Australian Unis Deliver Cookie Cutter Degrees

Australian Unis Deliver Cookie Cutter Degrees

Everything you need to know about about the condition of humanities teaching in Australia’s universities is summed up in what happened last week at the University of Sydney.

A hundred academics at the university signed a petition protesting against the possibility that the institution accept a philanthropic donation from the Ramsay Foundation to teach a course in Western civilisation. What’s noteworthy is that there was no alternative petition with even a handful of signatures on it urging the university to accept the donation to teach, what up until a few years ago, was taken for granted as the essence of our intellectual heritage.

That’s because the university staffrooms of humanities departments in this country contain about as much diversity of philosophical and political opinion as does the cafeteria at the Australian Broadcasting Corporation.

University staff are often quick to call upon notions of “academic independence”, but in practice “academic independence” in Australian public universities only means thinking the same thing as your colleagues.

“Academic independence” is interpreted as meaning universities can spend their more than annual $9 billion of taxpayer funding in whatever way they like.

What’s happened in humanities faculties – and particularly in history departments – is that a generation of academic staff brought up in the theories of postmodernism and identity politics now teach subjects framed almost entirely from that perspective. The Australian public universities that offer undergraduate history all teach basically the same content and topics, from a nearly identical ideological framework.

When humanities teaching becomes merely a political vehicle, the result is entirely predictable. As Dirk Moses, professor of modern history at the University of Sydney recently acknowledged, enrolments in bachelor of arts courses are declining.

For all its faults, the American higher education system is intellectually curious, diverse, and vibrant in a way Australia’s is not. In the US, a student can choose to attend a university such as Evergreen State College in Washington state where for one day of the year some students are told not to attend because of their skin colour (white). A student in Australia can do the same thing. They could choose to attend the Victorian College of the Arts, a faculty of the University of Melbourne, where their admittance at a dance performance is segregated according to their skin colour (i.e. there are white and dark coloured skin queues) and where, during the performance, they will be lectured on how they should “process their positionality in a colonial state and in a world where whiteness is privileged”.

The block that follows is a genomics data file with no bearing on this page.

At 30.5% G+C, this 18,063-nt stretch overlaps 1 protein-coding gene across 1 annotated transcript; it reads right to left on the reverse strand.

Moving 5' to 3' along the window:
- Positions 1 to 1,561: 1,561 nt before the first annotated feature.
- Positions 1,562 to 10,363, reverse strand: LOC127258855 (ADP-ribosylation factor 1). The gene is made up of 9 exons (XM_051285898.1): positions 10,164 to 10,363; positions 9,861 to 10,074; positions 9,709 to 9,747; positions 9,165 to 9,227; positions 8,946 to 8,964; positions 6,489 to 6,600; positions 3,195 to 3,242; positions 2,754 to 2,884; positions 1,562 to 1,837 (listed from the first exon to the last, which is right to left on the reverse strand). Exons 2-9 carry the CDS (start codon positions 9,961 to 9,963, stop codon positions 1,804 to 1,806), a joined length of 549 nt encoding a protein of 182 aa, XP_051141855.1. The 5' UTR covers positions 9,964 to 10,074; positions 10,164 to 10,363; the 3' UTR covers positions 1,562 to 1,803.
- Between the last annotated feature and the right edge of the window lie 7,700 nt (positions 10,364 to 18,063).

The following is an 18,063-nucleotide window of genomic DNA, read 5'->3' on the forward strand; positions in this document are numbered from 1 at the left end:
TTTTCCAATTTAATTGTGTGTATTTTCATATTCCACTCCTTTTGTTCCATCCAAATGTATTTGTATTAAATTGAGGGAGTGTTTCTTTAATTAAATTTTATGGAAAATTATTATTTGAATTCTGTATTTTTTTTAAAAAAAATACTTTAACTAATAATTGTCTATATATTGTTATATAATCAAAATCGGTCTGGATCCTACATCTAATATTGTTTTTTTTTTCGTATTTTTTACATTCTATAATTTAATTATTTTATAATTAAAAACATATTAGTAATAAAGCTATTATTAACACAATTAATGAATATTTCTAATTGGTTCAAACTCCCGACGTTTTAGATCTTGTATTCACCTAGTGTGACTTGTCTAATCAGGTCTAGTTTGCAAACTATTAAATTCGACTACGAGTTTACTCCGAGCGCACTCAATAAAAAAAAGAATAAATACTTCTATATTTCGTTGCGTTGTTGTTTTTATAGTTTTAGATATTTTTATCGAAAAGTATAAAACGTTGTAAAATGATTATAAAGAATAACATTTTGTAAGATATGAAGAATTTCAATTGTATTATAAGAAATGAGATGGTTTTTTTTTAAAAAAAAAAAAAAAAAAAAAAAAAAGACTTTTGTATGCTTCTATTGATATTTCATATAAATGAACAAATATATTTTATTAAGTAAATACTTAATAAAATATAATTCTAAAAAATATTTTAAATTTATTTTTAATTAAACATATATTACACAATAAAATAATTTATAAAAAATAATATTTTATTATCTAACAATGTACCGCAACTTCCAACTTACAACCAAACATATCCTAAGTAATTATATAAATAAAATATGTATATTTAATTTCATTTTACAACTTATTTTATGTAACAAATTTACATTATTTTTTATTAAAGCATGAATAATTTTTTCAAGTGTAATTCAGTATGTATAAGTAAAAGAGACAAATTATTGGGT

But in the US, a student could also attend somewhere like the University of Chicago or Boston College and immerse themselves in the study of what is unashamedly called “The Great Books”. No such opportunity exists in the insular and parochial world that is humanities teaching in Australia’s universities. In this country, only Campion College, a private college in Sydney comes close to approximating the liberal arts tradition in the US.

Part of the problem is that Australian universities are too big. Being big perpetuates bureaucracy and uniformity. Our universities are designed to deliver mass higher education and the outcomes of our universities have all the hallmarks of something mass produced. Australian universities have more people who administer than teach. The University of Sydney has 60,000 students. Harvard University has 22,000 students. Princeton University has 8000 students. The three top-ranked liberal arts colleges in the US each have only about 2000 students.

Australian universities have become too big to fail.

They should be broken up and the Labor government’s amalgamations of the 1980s should be undone. Australia shouldn’t have 40 universities, we should have 140 universities. And in tandem with this process, if higher education is to continue to receive public resources, funding should be provided direct to students, not to the institutions. Universities must have incentive to be different and compete for enrolments in a way they currently do not.

It would be troubling if staff at Sydney University didn’t have the ability to complain about what they disparage as “European supremacism”. But it’s no less troubling that an equal number of Sydney University staff have not taken an opposing viewpoint and pointed out that students should learn about how “European supremacism” created the right of their lecturers to complain about “European supremacism” in the first place.

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